Wiley’s pastor, Bob Fulkerson of First Baptist Church, Rochester, called Wiley an innovator who has used his God-given skills to make a difference in God’s kingdom. “I’ve seen his passion and his desire to share Christ and to do it as effectively as it can be done.”
Two days after Wiley’s resignation, the Capital City Baptist Association met for the first day of its annual meeting. Members approved a unanimous resolution supporting Wiley and his wife, Barbara, and affirming his ministry and leadership of the IBSA. “Bob Wiley is a man of honesty and Christ-like character,” the resolution said. “In each area of ministry he has been called, he has served as a faithful minister of the gospel.” The resolution further stated that “our lives have been blessed by Bob and Barbara Wiley as they have faithfully and effectively served with us in our association.”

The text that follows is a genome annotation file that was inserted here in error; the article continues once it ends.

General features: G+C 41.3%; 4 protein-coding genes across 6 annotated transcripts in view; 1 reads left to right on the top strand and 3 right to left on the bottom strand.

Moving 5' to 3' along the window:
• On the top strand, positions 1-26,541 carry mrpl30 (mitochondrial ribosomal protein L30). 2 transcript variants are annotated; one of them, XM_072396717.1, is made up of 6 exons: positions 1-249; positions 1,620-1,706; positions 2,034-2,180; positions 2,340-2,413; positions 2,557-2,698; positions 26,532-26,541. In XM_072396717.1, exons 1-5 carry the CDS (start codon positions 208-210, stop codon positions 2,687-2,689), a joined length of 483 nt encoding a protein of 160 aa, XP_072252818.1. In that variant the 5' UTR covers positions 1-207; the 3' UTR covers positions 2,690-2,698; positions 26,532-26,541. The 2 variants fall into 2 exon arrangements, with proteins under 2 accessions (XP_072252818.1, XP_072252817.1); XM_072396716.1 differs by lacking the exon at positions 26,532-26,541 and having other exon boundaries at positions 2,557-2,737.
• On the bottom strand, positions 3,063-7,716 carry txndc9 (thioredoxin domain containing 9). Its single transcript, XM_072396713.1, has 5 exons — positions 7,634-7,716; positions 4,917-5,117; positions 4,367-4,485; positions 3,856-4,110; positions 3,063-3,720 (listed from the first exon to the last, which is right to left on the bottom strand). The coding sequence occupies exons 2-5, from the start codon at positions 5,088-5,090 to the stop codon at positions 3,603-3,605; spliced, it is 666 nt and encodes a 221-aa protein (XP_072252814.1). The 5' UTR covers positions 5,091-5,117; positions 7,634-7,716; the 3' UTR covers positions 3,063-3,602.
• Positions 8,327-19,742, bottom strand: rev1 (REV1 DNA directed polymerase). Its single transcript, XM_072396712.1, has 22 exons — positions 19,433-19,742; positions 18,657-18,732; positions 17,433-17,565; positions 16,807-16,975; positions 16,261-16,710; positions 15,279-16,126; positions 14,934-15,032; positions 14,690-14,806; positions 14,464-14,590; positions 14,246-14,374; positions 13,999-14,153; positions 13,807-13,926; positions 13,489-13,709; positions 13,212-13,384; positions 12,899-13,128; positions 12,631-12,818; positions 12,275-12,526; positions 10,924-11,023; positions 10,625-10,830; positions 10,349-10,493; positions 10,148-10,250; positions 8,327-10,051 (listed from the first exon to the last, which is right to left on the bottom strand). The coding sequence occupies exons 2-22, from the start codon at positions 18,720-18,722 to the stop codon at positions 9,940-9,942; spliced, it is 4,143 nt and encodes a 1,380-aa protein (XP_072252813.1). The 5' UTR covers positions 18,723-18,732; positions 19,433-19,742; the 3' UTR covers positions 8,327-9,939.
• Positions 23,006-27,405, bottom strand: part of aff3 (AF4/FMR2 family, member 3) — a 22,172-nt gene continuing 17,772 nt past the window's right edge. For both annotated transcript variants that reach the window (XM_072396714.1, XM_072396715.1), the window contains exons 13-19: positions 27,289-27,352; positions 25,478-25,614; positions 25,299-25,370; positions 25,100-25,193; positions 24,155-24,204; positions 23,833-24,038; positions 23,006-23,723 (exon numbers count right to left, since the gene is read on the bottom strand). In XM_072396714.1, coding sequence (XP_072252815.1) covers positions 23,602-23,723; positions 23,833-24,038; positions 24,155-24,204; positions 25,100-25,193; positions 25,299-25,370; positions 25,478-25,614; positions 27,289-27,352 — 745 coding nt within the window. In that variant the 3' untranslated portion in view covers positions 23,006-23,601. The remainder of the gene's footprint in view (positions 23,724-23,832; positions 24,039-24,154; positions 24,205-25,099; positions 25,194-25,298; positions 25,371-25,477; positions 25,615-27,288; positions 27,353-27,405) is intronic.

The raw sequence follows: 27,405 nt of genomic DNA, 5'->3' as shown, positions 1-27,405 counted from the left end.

IBSA staff members, already in a heightened emotional state after learning of the terrorist attacks on the World Trade Center and the Pentagon that morning, first heard about Wiley’s resignation in a meeting he called at 10 a.m. Sept. 11 while board members discussed his resignation in closed session. Employees began to cry — a couple of boxes of Kleenex worked their way through the room — as he explained his decision and encouraged them to continue to be faithful to their areas of ministry. After one staff member asked if they could pray for Wiley, the staff encircled him, with those closest placing their hands on him, as several people voiced spontaneous prayers.